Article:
I wouldn’t necessarily call this book my favorite book – after all, how many times have I reread Alas, Babylon and Watership Down? But The Artist’s Way by Julia Cameron did change my life.
The year was… hmm. I don’t even remember the year. Maybe 1996? 1997? The Reader’s Digest Condensed Version is that I had been married for a couple of years and knew I wasn’t happy, but I wasn’t sure why. I knew I wanted more creativity in my life, and as writing runs in my family, the more I thought and reflected, the more I wanted to see my name on that bookshelf in the store next to my father and uncle.
So I picked up The Artist’s Way, which I had heard was good for breaking through blockage, good for prompts and inspiration and getting you into a new mental stride. And I loved it! Daily journaling to clear my head? Wonderful! Helped me both brain-dump and focus. Weekly artist dates? Fabulous! My inner creative loved having times to pop out, as she had been stuffed down and put away for quite some time as I took on more and more responsibility at work and forgot about play-time. Daily and weekly prompts and activities? Perfect! A wide selection every week, and you didn’t have to choose all of them. Do the ones that call to you the most, for there’s a reason they call to you… and do the ones that repel you the most, because there’s probably a reason for that, too.
But the more I did those artist’s dates, and the more I found myself with a free day here and there… the more I found myself coming back to ceramics.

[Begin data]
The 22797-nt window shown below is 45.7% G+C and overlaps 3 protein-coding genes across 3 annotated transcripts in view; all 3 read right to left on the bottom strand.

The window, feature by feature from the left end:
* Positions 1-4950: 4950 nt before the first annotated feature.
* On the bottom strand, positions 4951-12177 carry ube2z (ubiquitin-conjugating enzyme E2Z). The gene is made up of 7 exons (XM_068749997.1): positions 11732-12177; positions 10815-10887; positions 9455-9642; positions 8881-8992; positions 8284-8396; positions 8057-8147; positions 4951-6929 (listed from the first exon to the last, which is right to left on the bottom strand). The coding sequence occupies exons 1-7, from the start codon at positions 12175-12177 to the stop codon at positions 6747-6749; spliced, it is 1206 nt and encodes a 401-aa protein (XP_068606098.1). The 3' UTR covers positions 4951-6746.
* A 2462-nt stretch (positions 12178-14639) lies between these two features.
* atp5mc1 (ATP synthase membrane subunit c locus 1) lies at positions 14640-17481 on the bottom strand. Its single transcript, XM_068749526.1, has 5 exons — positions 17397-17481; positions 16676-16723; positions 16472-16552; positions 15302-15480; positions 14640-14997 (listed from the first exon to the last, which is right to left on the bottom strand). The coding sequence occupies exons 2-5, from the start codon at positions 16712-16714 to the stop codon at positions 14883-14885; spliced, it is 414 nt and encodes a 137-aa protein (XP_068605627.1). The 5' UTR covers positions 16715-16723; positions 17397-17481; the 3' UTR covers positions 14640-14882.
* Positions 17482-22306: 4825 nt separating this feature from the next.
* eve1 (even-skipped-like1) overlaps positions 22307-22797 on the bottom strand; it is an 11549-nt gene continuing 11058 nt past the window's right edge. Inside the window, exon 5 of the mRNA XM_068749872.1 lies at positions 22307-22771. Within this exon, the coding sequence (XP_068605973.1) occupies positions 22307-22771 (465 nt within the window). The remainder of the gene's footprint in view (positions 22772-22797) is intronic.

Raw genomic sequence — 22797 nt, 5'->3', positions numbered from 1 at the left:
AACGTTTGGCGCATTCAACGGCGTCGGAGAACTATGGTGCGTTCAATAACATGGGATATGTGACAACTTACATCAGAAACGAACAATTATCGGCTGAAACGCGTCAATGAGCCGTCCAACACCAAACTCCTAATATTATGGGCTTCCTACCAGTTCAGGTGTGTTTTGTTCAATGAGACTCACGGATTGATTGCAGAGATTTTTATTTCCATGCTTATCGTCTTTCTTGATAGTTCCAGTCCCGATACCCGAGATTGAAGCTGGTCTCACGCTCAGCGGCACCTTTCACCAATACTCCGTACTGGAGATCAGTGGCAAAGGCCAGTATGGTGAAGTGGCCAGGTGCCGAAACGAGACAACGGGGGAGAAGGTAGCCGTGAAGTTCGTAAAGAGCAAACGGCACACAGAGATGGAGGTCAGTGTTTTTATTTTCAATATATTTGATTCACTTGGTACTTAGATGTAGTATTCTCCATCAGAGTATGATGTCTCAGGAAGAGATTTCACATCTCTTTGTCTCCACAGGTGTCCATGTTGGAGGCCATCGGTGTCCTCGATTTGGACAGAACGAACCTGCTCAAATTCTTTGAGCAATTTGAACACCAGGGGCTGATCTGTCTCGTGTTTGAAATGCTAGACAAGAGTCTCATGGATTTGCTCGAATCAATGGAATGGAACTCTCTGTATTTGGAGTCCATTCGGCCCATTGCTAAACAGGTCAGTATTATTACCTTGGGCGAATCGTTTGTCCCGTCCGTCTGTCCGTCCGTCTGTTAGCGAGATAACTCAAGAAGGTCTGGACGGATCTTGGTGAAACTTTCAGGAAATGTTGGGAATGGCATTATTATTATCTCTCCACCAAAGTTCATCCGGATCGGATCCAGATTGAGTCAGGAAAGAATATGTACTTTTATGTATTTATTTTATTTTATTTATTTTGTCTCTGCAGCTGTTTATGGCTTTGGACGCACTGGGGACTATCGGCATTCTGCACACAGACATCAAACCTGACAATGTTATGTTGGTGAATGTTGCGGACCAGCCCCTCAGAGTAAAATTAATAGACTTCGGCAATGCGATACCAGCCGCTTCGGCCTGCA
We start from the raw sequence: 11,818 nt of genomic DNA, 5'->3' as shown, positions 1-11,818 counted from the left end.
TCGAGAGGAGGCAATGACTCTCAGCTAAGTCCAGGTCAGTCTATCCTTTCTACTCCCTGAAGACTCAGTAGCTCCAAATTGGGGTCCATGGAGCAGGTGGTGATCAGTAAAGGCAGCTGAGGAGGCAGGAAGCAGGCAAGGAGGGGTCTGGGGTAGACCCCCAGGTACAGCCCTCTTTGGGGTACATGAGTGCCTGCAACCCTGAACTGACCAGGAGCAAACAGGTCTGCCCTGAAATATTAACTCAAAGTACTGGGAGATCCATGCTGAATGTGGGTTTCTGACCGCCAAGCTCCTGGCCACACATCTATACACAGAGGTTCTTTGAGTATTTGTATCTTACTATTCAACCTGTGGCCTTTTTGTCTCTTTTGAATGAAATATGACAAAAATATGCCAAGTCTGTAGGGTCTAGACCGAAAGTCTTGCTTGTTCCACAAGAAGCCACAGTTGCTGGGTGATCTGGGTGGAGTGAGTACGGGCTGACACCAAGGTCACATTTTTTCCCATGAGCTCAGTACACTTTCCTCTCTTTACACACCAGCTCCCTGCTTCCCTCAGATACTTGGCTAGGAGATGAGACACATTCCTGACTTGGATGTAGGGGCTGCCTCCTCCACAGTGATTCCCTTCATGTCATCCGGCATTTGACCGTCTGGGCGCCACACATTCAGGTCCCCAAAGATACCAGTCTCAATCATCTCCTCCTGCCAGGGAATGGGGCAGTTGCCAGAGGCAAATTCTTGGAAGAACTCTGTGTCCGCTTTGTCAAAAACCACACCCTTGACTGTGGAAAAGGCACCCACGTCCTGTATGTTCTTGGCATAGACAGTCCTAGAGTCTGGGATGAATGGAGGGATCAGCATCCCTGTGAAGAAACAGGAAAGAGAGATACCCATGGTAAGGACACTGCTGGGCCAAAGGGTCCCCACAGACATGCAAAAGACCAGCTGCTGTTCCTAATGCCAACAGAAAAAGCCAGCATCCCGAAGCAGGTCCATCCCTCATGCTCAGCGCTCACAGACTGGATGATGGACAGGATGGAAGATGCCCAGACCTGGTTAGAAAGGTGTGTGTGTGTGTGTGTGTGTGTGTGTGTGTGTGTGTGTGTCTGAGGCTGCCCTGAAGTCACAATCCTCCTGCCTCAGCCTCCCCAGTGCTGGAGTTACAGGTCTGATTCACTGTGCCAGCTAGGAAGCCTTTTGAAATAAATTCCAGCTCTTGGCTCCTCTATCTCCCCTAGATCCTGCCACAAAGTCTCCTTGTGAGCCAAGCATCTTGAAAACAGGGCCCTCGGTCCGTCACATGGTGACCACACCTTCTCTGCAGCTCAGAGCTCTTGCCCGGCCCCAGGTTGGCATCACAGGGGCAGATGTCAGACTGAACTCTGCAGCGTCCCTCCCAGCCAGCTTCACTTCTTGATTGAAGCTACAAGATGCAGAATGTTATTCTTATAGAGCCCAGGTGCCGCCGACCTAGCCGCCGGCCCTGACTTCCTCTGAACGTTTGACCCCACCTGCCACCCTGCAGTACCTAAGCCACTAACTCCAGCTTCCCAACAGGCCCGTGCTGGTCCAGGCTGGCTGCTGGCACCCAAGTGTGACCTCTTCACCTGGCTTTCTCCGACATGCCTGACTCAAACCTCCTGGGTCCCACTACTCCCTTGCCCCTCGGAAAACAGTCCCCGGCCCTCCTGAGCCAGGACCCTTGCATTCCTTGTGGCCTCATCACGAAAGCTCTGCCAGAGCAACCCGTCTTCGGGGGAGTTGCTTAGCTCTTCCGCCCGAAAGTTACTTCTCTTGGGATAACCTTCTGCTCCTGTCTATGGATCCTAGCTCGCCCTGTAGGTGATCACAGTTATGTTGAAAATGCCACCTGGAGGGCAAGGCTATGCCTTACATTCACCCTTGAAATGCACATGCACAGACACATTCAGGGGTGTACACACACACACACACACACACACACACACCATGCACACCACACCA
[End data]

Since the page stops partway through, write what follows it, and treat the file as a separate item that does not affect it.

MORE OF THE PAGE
Ceramics had been my hobby most of my life, taught to me by my grandmother when at four years old, I failed at knitting and crochet but could get my fat little toddler fingers around a paintbrush. It’s something I would do every summer with her – my parents would send me off the Friday after school let out for the summer and it was reading and ceramics and fishing and sitting by the pool and watching her and my grandfather play cribbage until the Sunday before school started again in the Fall. After she had her stroke and moved in with us, one of the first things that she struggled to say, through her frozen throat and tongue that wouldn’t let her say much beyond “shit” and “Oh, Daddy” for the rest of her life (two phrases which she put to good use over the next six years)… was that under no circumstances were her kiln and molds and ceramic paints and supplies to be thrown out. They were go to go me. And they did; for the next six years I would sit next to her on weekends and whenever I would come home after leaving to go to school, letting her watch me clean greenware, paint, glaze, and open the kiln. It’s a hobby I continued after her death in 1991, although I was working long hours in retail and as I moved up the chain of command I had less and less time off… and the time off I did have became filled with things like shopping and laundry and dating and all those things that being an adult brings.
After about 1994 I didn’t really have time. Or room — around 1995 or so I was living in a small apartment and getting married, and the kiln and my ceramic supplies had gone into storage late 1994, when my father had to suddenly sell the farm where he’d been living.
Then I spent a year or two not doing ceramics… and then I did The Artist’s Way. Soon I was buying greenware again at my local ceramic shop, and getting my things fired there. Then I was getting my kiln out of storage and asking my dad to rewire the back porch for 220. Then I was playing in clay on my scant days off. Now playing in clay is what I do all the time.
That’s the book that changed my life.
This topic inspired by Lisa Jacobs; 27 Blog Topics You Can’t Wait to Write About.